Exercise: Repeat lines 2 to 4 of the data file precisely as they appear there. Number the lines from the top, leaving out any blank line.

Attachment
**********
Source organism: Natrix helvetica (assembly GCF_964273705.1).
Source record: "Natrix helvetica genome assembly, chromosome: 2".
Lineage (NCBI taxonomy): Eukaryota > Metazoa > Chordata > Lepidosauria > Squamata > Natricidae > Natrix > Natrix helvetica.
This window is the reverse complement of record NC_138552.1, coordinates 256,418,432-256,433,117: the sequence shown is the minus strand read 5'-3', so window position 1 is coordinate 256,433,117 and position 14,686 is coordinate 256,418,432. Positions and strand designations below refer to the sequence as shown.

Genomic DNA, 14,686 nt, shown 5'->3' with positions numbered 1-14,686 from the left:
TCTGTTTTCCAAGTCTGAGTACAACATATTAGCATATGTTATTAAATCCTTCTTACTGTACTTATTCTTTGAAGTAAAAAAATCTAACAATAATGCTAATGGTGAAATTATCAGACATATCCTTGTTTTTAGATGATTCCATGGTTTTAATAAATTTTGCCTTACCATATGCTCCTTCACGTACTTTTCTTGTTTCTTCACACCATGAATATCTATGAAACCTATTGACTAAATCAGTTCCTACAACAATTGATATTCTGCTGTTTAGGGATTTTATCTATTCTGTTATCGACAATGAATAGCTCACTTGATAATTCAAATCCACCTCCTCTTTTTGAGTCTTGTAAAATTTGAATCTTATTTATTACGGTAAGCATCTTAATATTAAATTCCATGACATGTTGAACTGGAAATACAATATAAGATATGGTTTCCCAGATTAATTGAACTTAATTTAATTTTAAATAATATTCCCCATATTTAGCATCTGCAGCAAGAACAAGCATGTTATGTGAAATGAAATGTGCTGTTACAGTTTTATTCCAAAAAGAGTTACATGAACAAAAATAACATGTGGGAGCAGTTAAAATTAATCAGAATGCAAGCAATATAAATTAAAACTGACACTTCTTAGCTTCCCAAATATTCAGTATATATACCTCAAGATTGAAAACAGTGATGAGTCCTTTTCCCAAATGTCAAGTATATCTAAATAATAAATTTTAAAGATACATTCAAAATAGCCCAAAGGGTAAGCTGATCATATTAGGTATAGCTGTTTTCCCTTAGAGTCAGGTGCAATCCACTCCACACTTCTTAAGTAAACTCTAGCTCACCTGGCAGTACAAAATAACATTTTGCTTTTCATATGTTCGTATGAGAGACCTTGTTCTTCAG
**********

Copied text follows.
Source record: "Natrix helvetica genome assembly, chromosome: 2".
Lineage (NCBI taxonomy): Eukaryota > Metazoa > Chordata > Lepidosauria > Squamata > Natricidae > Natrix > Natrix helvetica.
This window is the reverse complement of record NC_138552.1, coordinates 256,418,432-256,433,117: the sequence shown is the minus strand read 5'-3', so window position 1 is coordinate 256,433,117 and position 14,686 is coordinate 256,418,432. Positions and strand designations below refer to the sequence as shown.